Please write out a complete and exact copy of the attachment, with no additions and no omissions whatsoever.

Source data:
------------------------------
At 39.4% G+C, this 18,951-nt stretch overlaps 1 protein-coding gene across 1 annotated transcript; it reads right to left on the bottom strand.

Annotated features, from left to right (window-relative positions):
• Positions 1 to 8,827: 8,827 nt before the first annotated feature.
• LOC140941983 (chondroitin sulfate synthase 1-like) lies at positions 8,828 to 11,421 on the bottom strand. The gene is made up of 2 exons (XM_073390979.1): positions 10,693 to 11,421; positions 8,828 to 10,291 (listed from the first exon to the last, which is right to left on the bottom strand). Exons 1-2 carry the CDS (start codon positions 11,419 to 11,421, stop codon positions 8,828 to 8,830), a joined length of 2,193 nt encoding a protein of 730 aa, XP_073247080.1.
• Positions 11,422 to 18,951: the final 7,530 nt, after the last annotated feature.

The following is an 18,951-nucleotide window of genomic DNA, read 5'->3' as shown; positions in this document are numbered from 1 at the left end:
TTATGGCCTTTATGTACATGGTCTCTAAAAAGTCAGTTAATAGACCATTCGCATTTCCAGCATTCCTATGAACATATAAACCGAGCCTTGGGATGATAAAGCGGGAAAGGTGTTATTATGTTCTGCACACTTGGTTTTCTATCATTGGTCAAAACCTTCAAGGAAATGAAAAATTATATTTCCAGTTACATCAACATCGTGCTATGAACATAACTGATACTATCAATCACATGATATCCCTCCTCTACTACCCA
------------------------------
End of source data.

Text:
At 39.4% G+C, this 18,951-nt stretch overlaps 1 protein-coding gene across 1 annotated transcript; it reads right to left on the bottom strand.

Annotated features, from left to right (window-relative positions):
• Positions 1 to 8,827: 8,827 nt before the first annotated feature.
• LOC140941983 (chondroitin sulfate synthase 1-like) lies at positions 8,828 to 11,421 on the bottom strand. The gene is made up of 2 exons (XM_073390979.1): positions 10,693 to 11,421; positions 8,828 to 10,291 (listed from the first exon to the last, which is right to left on the bottom strand). Exons 1-2 carry the CDS (start codon positions 11,419 to 11,421, stop codon positions 8,828 to 8,830), a joined length of 2,193 nt encoding a protein of 730 aa, XP_073247080.1.
• Positions 11,422 to 18,951: the final 7,530 nt, after the last annotated feature.

The following is an 18,951-nucleotide window of genomic DNA, read 5'->3' as shown; positions in this document are numbered from 1 at the left end:
TTATGGCCTTTATGTACATGGTCTCTAAAAAGTCAGTTAATAGACCATTCGCATTTCCAGCATTCCTATGAACATATAAACCGAGCCTTGGGATGATAAAGCGGGAAAGGTGTTATTATGTTCTGCACACTTGGTTTTCTATCATTGGTCAAAACCTTCAAGGAAATGAAAAATTATATTTCCAGTTACATCAACATCGTGCTATGAACATAACTGATACTATCAATCACATGATATCCCTCCTCTACTACCCA